1903 G$1 LA Purchase, McKinley (Regular Strike)

Series: Gold Commemoratives 1903-1926

PCGS MS68

PCGS MS68

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PCGS MS68

PCGS MS68

PCGS MS67+

PCGS MS67+

PCGS #:
7444
Designer:
Charles E. Barber
Edge:
Reeded
Diameter:
14.30 millimeters
Weight:
1.70 grams
Mintage:
17,500
Mint:
Philadelphia
Metal:
90% Gold, 10% Copper
Major Varieties

Current Auctions - PCGS Graded
Current Auctions - NGC Graded
For Sale Now at Collectors Corner - PCGS Graded
For Sale Now at Collectors Corner - NGC Graded

Rarity and Survival Estimates Learn More

Grades Survival
Estimate
Numismatic
Rarity
Relative Rarity
By Type
Relative Rarity
By Series
All Grades 9,000 R-3.2 10 / 13 10 / 13
60 or Better 8,000 R-3.4 10 / 13 10 / 13
65 or Better 2,500 R-4.5 7 / 13 TIE 7 / 13 TIE
Survival Estimate
All Grades 9,000
60 or Better 8,000
65 or Better 2,500
Numismatic Rarity
All Grades R-3.2
60 or Better R-3.4
65 or Better R-4.5
Relative Rarity By Type All Specs in this Type
All Grades 10 / 13
60 or Better 10 / 13
65 or Better 7 / 13 TIE
Relative Rarity By Series All Specs in this Series
All Grades 10 / 13
60 or Better 10 / 13
65 or Better 7 / 13 TIE

Condition Census What Is This?

Pos Grade Image Pedigree and History
1 MS68 PCGS grade
1 MS68 PCGS grade
3 MS67+ PCGS grade
3 MS67+ PCGS grade
5 MS67 PCGS grade
5 MS67 PCGS grade
5 MS67 PCGS grade
5 MS67 PCGS grade
5 MS67 PCGS grade
5 MS67 PCGS grade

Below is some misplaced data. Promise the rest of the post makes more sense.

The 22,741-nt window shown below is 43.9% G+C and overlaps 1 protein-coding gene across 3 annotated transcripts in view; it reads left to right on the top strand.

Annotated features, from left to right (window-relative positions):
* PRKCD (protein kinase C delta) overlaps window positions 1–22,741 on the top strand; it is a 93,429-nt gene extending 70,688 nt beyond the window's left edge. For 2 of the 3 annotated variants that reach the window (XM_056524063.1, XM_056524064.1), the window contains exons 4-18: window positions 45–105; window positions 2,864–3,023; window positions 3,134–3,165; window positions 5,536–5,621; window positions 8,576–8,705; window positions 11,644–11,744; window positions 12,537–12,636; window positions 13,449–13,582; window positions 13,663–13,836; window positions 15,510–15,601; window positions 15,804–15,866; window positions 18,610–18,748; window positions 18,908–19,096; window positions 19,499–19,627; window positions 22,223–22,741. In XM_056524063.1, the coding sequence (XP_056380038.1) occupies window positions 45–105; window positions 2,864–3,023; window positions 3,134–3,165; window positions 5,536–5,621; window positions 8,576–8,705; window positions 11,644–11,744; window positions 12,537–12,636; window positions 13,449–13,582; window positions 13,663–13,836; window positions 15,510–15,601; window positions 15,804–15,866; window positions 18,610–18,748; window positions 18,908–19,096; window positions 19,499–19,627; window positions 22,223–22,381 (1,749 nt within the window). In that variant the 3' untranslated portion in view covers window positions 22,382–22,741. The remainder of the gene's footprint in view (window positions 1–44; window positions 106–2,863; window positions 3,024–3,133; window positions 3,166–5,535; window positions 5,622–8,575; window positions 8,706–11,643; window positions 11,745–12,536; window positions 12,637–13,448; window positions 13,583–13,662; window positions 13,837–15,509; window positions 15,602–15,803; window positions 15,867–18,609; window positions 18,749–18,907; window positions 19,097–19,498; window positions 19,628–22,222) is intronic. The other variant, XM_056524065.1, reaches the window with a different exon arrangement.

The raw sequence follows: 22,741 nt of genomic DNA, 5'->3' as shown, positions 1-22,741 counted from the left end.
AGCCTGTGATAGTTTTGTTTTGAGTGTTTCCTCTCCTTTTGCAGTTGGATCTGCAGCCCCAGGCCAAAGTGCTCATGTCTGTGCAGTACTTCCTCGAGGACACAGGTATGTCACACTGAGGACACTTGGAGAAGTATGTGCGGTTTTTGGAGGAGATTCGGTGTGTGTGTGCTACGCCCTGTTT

#1 MS68 PCGS grade
#1 MS68 PCGS grade
#3 MS67+ PCGS grade
#3 MS67+ PCGS grade
#5 MS67 PCGS grade
#5 MS67 PCGS grade
#5 MS67 PCGS grade
#5 MS67 PCGS grade
#5 MS67 PCGS grade
#5 MS67 PCGS grade
Ron Guth:

The Louisiana Purchase Gold Dollars were intended to be a celebration of the 100th anniversary of the Louisiana Purchase. The authorizing legislation of June 28, 1902 gave the Secretary of the Treasury broad discretion in selecting the designs for the coin. Thomas Jefferson was chosen as one subject because he was President when the Louisiana Purchase was concluded. William McKinley was chosen for a second subject in part because of agitation by numismatist Farran Zerbe for a second variety, in part because the Louisiana Expo was authorized under McKinley's tenure, and in part because McKinley had been assassinated in 1901.

The 1903 LA Purchase/McKinley Gold Dollar has the distinction of being the second U.S. coin to bear the portrait of a "real" American (the first was the 1900 Lafayette Dollar, with conjoined busts of George Washingtonand the Marquis de Lafayette), and the first coin to bear the portrait of a martyred President (Lincoln didn't make it onto a coin until 1909).

Gem examples of this date are plentiful, as evidenced by the PCGS Population Report and the PCGS CoinFacts Condition Census (CC). The two best examples known of this type are a pair of PCGS MS68s, one of which was certified in 1999, and the other of which is a recent entry into the census. Finding a nice example of this design type should be a relatively easy task.